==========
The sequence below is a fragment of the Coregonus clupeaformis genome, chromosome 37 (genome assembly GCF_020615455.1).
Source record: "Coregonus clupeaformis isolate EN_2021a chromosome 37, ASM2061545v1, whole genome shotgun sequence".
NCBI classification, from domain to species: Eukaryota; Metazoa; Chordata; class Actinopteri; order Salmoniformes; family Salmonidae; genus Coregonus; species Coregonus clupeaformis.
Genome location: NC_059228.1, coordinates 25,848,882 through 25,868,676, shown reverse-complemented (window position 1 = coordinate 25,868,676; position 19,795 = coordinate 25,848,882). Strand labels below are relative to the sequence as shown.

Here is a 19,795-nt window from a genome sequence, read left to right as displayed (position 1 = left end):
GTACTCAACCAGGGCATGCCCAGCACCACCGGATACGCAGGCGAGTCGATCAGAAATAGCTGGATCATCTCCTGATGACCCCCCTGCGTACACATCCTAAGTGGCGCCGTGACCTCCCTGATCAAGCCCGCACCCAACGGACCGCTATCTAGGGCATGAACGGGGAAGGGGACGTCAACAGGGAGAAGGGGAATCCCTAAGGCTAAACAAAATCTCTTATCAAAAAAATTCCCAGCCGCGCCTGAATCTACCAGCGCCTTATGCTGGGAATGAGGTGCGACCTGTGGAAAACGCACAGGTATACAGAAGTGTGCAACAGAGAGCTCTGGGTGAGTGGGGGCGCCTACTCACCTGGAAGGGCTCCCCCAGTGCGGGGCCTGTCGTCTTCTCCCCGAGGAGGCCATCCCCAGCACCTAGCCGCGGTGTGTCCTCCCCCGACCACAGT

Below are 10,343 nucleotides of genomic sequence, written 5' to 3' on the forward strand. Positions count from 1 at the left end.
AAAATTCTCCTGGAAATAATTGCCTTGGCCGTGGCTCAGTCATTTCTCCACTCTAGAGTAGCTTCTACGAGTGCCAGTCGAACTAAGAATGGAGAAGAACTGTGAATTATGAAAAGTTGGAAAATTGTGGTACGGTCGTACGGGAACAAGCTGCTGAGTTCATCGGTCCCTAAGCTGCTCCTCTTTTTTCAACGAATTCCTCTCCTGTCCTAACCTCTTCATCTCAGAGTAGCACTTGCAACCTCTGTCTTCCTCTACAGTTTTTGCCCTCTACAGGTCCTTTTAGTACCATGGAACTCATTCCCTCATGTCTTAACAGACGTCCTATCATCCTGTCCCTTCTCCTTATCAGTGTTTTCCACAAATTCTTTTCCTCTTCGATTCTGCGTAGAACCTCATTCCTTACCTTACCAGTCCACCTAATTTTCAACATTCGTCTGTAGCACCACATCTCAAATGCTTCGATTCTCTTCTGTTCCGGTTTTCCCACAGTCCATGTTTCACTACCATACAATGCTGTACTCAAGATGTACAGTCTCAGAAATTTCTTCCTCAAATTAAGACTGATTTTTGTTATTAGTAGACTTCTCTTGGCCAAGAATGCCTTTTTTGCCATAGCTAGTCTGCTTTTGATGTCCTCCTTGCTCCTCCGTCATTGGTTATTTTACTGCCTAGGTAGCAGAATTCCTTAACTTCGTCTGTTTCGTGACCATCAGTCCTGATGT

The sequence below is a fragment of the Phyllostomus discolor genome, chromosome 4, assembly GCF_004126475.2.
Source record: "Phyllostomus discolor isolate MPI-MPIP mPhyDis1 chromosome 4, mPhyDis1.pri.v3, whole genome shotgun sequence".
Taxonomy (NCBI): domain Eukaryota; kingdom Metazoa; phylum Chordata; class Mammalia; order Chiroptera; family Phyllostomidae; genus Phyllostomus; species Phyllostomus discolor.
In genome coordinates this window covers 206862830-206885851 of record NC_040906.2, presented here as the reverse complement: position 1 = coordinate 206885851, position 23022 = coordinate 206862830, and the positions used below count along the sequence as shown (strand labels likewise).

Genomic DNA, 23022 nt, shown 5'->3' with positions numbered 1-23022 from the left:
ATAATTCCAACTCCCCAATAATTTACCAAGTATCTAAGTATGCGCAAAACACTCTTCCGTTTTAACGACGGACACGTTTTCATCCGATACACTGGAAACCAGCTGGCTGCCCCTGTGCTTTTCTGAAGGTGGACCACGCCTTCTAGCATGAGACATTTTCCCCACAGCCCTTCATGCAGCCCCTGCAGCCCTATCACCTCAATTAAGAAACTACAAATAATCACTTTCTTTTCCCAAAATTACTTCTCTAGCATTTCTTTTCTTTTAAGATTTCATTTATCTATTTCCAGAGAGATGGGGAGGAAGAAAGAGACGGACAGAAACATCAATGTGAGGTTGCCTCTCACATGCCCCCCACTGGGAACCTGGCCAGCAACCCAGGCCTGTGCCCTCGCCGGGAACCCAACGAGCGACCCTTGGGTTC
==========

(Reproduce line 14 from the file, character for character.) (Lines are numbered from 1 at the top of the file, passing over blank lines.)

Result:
ATAATTCCAACTCCCCAATAATTTACCAAGTATCTAAGTATGCGCAAAACACTCTTCCGTTTTAACGACGGACACGTTTTCATCCGATACACTGGAAACCAGCTGGCTGCCCCTGTGCTTTTCTGAAGGTGGACCACGCCTTCTAGCATGAGACATTTTCCCCACAGCCCTTCATGCAGCCCCTGCAGCCCTATCACCTCAATTAAGAAACTACAAATAATCACTTTCTTTTCCCAAAATTACTTCTCTAGCATTTCTTTTCTTTTAAGATTTCATTTATCTATTTCCAGAGAGATGGGGAGGAAGAAAGAGACGGACAGAAACATCAATGTGAGGTTGCCTCTCACATGCCCCCCACTGGGAACCTGGCCAGCAACCCAGGCCTGTGCCCTCGCCGGGAACCCAACGAGCGACCCTTGGGTTC